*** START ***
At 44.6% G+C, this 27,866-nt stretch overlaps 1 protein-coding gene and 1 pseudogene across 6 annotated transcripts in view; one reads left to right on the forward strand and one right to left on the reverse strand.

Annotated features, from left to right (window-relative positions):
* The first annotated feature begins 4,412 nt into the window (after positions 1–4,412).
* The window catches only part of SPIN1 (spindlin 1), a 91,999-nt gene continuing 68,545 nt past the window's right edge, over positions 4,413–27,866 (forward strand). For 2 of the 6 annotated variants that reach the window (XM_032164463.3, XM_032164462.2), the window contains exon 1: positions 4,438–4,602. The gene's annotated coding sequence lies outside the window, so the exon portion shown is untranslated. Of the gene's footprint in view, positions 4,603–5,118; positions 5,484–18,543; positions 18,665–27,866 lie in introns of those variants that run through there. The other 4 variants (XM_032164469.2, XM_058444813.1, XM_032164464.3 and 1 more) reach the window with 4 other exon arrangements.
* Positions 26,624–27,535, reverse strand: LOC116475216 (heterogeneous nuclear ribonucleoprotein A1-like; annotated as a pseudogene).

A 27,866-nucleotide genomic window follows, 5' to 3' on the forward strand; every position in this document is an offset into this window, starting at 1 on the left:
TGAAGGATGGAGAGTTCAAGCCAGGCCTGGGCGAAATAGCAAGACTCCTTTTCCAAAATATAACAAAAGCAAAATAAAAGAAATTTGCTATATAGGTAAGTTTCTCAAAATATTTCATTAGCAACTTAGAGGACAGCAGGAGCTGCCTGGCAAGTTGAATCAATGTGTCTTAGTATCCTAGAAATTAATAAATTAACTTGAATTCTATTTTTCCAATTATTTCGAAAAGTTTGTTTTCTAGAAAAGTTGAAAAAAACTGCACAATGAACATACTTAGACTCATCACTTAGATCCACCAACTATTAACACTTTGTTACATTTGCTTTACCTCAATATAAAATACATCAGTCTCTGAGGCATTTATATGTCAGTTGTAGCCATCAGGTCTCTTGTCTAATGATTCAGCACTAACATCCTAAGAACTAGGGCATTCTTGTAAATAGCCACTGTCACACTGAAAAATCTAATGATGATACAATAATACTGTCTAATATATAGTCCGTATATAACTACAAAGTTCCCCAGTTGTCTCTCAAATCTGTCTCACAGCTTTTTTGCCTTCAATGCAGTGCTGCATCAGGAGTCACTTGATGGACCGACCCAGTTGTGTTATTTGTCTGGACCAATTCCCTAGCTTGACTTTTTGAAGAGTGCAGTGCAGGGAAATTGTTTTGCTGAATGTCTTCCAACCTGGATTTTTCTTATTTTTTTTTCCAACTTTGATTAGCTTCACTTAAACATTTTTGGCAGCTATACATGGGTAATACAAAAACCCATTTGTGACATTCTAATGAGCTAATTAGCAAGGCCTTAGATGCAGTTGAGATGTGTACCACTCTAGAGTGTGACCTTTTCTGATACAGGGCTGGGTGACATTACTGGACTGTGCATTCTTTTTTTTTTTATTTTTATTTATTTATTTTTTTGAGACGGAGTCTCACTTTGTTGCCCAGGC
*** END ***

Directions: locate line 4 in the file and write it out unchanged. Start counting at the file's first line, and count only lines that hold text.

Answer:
* The window catches only part of SPIN1 (spindlin 1), a 91,999-nt gene continuing 68,545 nt past the window's right edge, over positions 4,413–27,866 (forward strand). For 2 of the 6 annotated variants that reach the window (XM_032164463.3, XM_032164462.2), the window contains exon 1: positions 4,438–4,602. The gene's annotated coding sequence lies outside the window, so the exon portion shown is untranslated. Of the gene's footprint in view, positions 4,603–5,118; positions 5,484–18,543; positions 18,665–27,866 lie in introns of those variants that run through there. The other 4 variants (XM_032164469.2, XM_058444813.1, XM_032164464.3 and 1 more) reach the window with 4 other exon arrangements.